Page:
Archive for the ‘files’ Tag

Spanning files over multiple smaller devices   3 comments

Imagine you are in Tasmania and need to move 35TB (1 million files) to S3 in the Sydney region. The link between Tasmania and continental Australia will undergo maintenance in the next month, which means either one or both:

  • You cannot use network links to transfer the data
  • Tasmania might be drifting further away from the mainland now that it is untethered

In short, I’m going to be presented with a bunch of HDs and I need to copy the data on them, fly to Sydney and upload the data to S3. If the HD given would be 35TB I could just copy the data and be done with it – no dramas. Likely though, the HDs will be smaller than 35TB, so I need to look at a few options of doing that.

Things to consider are:

  • Files should be present on the HDs in their original form – so they can be uploaded to S3 directly without needing a staging space for unzipping etc
  • HDs should be accessible independently, in case a HD is faulty I can easily identify what files need copying again
  • Copy operation should be reproducible, so previous point could be satisfied if anything goes wrong in the copying process
  • Copying should be done in parallel (it’s 35TB, it’ll take a while)
  • It has to be simple to debug if things go wrong

LVM/ZFS over a few HDs

Building a larger volume over a few HDs require me to connect all HDs at the same time to a machine and if any of them fail I will lose all the data. I decide to not do that – too risky. It’ll also be difficult to debug if anything goes wrong.

tar | split

Not a bad option on its own. An archive can be built and split into parts, then the parts could be copied onto the detination HDs. But the lose of a single HD will prevent me from copying the files on the next HD.

tar also supports -L (tape length) and can potentially split the backup on its own without the use of split. Still, it’ll take a very long time to spool it to multiple HDs as it wouldn’t be able to do it in parallel. In addition, I’ll have to improvise something for untarring and uploading to S3 as I will have no staging area to untar those 35TB. I’ll need something along the lines of tar -O -xf ... | s3cmd.

tar also has an interesting of -L (tape length), which will split a volume to a few tapes. Can’t say I am super keen using it. It has to work the first time.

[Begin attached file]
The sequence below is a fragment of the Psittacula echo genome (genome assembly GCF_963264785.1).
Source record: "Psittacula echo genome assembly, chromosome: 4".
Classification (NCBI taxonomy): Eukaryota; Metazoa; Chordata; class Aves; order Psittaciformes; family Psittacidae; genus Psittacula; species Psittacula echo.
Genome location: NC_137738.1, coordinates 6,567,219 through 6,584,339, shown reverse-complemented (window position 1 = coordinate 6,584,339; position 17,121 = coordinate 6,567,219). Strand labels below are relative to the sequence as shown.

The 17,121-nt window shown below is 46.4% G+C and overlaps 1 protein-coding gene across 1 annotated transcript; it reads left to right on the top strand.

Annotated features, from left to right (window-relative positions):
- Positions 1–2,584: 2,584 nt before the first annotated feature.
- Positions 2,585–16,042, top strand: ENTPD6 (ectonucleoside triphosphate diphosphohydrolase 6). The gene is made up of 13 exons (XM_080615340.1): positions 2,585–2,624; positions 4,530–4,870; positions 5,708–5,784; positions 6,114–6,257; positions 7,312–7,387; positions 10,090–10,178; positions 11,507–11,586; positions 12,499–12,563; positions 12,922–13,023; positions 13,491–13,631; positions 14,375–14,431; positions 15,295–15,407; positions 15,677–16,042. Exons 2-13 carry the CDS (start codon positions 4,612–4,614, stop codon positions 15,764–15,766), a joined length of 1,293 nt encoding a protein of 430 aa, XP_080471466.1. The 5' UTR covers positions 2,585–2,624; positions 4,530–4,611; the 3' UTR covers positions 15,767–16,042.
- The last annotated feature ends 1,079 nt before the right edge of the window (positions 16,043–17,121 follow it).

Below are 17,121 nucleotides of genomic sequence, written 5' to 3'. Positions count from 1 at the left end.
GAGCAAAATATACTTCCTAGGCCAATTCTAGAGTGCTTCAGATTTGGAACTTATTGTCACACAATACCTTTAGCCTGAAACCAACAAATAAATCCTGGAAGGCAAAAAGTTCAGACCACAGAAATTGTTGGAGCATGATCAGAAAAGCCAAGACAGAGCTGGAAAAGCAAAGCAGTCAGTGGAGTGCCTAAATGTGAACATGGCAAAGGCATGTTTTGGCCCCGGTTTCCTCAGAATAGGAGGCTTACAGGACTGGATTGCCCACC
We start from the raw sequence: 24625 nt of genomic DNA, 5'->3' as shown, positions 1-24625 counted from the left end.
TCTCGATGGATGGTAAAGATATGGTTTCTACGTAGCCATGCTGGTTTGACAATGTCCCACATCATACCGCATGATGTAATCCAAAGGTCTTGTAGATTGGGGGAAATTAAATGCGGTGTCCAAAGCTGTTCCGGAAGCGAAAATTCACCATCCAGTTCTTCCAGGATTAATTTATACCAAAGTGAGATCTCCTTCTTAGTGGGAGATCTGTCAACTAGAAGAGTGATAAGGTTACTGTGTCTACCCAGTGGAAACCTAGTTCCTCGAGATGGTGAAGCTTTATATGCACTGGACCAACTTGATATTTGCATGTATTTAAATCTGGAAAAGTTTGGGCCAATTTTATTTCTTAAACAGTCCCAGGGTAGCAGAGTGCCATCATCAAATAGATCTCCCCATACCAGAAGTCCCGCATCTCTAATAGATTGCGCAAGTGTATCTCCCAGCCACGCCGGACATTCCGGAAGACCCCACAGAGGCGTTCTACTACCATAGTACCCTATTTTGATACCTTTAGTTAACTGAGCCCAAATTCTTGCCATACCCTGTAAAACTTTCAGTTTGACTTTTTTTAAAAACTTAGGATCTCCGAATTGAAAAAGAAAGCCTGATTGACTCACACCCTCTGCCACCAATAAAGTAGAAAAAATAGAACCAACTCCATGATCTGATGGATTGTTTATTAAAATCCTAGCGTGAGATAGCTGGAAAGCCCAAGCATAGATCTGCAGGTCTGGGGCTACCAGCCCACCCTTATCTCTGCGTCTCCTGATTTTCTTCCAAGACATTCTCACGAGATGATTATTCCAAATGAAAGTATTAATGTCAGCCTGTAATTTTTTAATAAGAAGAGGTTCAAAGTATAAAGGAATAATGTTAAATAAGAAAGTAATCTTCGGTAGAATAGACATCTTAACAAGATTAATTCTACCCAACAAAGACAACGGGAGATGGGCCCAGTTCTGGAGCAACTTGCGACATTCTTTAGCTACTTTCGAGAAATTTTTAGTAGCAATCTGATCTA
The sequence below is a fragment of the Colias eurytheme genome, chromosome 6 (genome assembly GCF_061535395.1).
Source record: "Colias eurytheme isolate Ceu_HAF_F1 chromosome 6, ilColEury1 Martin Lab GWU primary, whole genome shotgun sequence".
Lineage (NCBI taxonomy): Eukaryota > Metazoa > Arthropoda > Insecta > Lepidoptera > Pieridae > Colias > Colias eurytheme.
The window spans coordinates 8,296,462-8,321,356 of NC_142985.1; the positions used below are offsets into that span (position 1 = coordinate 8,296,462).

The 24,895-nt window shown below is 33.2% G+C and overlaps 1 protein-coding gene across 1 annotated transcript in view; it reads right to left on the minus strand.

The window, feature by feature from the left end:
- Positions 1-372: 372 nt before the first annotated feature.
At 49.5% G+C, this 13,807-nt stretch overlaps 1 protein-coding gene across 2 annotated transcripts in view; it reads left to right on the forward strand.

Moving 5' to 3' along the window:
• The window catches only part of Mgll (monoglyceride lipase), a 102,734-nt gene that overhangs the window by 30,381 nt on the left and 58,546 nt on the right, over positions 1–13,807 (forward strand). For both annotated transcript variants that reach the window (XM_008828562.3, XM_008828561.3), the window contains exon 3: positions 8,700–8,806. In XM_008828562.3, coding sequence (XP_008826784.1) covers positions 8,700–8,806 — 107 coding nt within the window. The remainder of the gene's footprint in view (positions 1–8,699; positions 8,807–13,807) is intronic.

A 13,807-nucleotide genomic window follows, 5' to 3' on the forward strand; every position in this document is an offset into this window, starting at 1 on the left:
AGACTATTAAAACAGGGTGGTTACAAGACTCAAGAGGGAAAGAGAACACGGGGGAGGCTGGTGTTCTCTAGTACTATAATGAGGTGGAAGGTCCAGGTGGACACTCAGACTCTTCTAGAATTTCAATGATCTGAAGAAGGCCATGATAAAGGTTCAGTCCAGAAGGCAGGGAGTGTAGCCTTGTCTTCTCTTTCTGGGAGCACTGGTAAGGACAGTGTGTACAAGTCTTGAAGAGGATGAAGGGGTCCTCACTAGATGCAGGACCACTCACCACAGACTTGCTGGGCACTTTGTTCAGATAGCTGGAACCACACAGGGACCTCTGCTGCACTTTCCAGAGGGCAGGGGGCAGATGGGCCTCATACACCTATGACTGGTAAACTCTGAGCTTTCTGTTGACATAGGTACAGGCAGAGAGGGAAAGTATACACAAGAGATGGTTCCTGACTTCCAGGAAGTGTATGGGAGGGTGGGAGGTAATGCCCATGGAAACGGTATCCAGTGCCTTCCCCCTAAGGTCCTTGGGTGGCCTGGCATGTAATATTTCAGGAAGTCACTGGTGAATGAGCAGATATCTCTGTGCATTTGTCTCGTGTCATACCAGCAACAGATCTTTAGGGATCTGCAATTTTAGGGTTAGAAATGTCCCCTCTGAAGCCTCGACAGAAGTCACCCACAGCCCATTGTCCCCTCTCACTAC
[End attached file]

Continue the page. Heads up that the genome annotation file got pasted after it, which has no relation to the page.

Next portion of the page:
Span Files

I decided to write a utility that’ll do what I need since there’s only one chance of getting it right – it’s called It operates in three phases:

  • index – lists all files to be copied and their sizes
  • span – given a maximum size of a HD, iterate on the index and generate a list of files to be copied per HD
  • copy – produces rsync --files-from=list.X commands to run per HD. They can all be run in parallel if needed

The utility is available here:

I’ll let you know how it all went after I do the actual copy. I still wonder whether I forgot some things…

Posted February 7, 2016 by malkodan in System Administration

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Handling many files in one directory   Leave a comment

The Assignment

You have a directory with gazillion files. Since most filesystems are not very efficient with many files in one directory, it is advisable to spread them among a hierarchy of directories. Write a program (or script) which handles a directory with many files and spreads them in an efficient hierarchy.

Does that sounds like a University assignment or something? Yes, it does.

Well apparently such a situation just happened to me in real life. Searching across the internet I couldn’t find anything too useful. And I will stand corrected if there is something which already deals with that problem. Post ahead if so.

And yes, thank god I’m using Unix (Linux), don’t even want to think what one would do on Windows.

The Situation

An application was spooling many files to the same directory, generating up to a million files in the same directory. I’m sorry I cannot disclose any more information about it, but lets just say it is a well known open source application.
Access to these files was obviously fast having ext4 and dir_index, but the directory index is too big to actually list files or do anything else without clogging everything in the system. And we need these files.

So we’ve decided to model the files in a way that’ll be more efficient for browsing and we can then handle it from there.

The Solution

After implementing something pretty quick and dirty for the situation, to mitigate the pain, I’ve sat down and wrote something a bit more generic. I’m happy to introduce the utility.
What does it take care of:

  • Reading the directory index just once
  • Hierarchy depth as parameter
  • Stacking up to X files per mv command
  • Has recursion in Bash!!
  • Obviously the best solution would be to never get to that situation, however if you do, feel free to use